From Greg, who noticed the issue himself and reposted another comment, which looks like it's sticking around this time:

It's common sense to me.

My wife's brother is an agricultural engineer. He didn't fit into school and never did well but when he had the opportunity to get an apprenticeship to a farming machine company he really achieved. He work art time and studied engineering which required advanced math.

I have to politely disagree with what jefe said. I don't think Gatto wants to throw the baby out with the bathwater. If Gatto wanted to abolish the school system then I would agree with it. Gatto is speaking about making adjustments so we can fill other sectors of jobs with qualified applicants.

Its not really a matter if its about what Gatto wants or what we want. The truth is, are these changes necessary. I would say that they are not unnecessary but necessary either. But they need to come from somewhere wither from goverment or from business.

We have a lot of academically educated people with no jobs because the job sector for their jobs are unfilled. BUt we have a ton of demand for trade jobs.

The solution is good for children. My thinking these days is my own education, though its admirable what you are proposing for our children. Many of us had problems in school that we just had to deal with at the time. Some of us our looking for re-education and we can't get far.

Clinton had this to say about our structural problems. It is a pragmatic offering with what we have right now.

"For the first time in my lifetime, literally in my lifetime, when coming out of a recession, posted job openings -- that means they'll hire you tomorrow morning if you can do the job ... are going up at twice the rate of job hires. ...

There are two reasons for this. One is more than 10% of us are living in houses where the mortgage is worth more than the home, so we can't move. And that's cutting down on labor mobility, which has always been a big strength of America. But that's way the smaller problem.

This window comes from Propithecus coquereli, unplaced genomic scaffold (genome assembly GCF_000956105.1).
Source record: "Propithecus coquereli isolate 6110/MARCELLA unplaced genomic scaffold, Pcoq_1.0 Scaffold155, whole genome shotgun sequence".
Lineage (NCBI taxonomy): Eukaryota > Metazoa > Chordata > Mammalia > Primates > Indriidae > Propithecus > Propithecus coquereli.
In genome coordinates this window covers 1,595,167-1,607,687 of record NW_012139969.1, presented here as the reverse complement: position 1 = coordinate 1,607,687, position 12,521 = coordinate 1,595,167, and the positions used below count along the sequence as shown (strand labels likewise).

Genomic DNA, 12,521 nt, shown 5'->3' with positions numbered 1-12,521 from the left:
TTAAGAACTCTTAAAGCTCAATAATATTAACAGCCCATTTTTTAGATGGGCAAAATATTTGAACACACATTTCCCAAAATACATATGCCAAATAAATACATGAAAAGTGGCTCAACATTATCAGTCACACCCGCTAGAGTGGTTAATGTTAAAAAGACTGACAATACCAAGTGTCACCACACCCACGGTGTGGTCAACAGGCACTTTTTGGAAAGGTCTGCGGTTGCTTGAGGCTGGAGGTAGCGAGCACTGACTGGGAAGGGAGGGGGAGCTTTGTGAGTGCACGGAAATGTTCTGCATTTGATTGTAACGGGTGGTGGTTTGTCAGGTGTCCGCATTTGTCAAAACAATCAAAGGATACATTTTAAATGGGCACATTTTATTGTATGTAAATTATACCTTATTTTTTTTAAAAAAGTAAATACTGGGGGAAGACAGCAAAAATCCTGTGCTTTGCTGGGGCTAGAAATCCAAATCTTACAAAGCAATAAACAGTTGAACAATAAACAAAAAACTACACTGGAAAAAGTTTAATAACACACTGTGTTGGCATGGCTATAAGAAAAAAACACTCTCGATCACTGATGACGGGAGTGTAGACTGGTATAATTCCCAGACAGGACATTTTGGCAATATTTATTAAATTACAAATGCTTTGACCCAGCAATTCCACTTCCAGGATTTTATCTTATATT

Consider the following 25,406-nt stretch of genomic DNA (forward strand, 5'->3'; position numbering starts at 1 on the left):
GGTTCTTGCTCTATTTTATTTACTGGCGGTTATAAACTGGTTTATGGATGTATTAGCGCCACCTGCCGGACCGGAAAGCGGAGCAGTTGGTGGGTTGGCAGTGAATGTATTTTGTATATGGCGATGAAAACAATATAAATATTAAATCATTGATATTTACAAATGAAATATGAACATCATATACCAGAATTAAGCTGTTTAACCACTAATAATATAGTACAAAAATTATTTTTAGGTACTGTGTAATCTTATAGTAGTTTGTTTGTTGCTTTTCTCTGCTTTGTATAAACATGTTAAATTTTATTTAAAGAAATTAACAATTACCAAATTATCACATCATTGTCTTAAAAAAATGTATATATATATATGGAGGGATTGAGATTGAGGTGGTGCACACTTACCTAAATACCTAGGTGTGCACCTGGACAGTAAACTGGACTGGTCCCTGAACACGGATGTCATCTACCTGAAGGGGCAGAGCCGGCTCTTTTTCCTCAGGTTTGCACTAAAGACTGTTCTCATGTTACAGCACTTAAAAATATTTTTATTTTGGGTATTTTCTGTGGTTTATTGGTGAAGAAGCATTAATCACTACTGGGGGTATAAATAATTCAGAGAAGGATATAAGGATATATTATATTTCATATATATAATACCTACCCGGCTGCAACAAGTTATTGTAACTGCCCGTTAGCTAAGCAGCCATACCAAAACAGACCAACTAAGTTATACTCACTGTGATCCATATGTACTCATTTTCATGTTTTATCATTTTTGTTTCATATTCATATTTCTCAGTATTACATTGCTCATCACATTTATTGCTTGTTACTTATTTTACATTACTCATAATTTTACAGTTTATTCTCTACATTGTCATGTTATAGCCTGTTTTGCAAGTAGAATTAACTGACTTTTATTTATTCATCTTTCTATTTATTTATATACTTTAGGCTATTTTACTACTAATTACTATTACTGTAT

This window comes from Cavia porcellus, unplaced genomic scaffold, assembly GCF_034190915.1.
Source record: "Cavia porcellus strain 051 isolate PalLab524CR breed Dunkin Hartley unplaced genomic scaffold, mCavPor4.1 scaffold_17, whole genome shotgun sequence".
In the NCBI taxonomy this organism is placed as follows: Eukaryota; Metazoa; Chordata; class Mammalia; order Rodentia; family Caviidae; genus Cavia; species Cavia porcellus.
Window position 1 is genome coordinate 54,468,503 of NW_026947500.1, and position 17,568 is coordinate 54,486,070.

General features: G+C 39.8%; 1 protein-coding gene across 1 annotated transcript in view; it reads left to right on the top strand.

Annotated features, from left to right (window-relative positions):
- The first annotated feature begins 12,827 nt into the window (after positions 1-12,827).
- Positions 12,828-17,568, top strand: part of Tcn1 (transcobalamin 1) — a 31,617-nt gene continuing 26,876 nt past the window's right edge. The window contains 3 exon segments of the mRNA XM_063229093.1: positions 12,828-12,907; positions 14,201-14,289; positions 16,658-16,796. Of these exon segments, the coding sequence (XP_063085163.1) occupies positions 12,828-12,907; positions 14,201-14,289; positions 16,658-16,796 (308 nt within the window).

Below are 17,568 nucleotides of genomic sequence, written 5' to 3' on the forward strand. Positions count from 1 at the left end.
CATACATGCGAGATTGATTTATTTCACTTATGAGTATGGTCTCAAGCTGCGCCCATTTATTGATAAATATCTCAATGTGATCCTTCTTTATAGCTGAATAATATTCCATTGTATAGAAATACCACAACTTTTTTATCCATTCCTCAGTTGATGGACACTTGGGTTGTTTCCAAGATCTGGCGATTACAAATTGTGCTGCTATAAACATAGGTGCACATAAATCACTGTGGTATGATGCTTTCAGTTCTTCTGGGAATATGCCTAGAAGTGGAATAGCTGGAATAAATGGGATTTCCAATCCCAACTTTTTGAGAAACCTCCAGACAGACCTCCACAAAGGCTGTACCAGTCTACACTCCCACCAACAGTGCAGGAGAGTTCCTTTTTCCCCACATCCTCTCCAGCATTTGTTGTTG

By far the bigger problem is the jobs that are open don't have applicants that are qualified to do them. There's this huge skills mismatch. [There was a] huge college dropout in the last decade because costs went up 75% after inflation, and because the economy went down people had to drop out to work, and they cut back on a lot of intensive skills training.

We ought to have a list of every job that's been vacant for more than three weeks, by state, and just give 'em the money to train people immediately. And they ought to be able to do it while they're on unemployment. Give it to the employers if the community colleges and the vocational programs won't do it. ... You know how many jobs that is? Five million. The unemployment rate could go down under 7% if no bank made a single loan [and] if no corporation invested any of their surplus cash -- if we just made sure that tomorrow we had qualified applicants to go fill every posted job openin"

What is clear is that our lack of flexibility is hurting us and keeping many from going into professions that many of us would rather do or give us time to try on different things without a huge debt to pay off.

(My response will be posted shortly...)

1 comment:

Dave said...

Thanks for manually posting -- that was driving me crazy.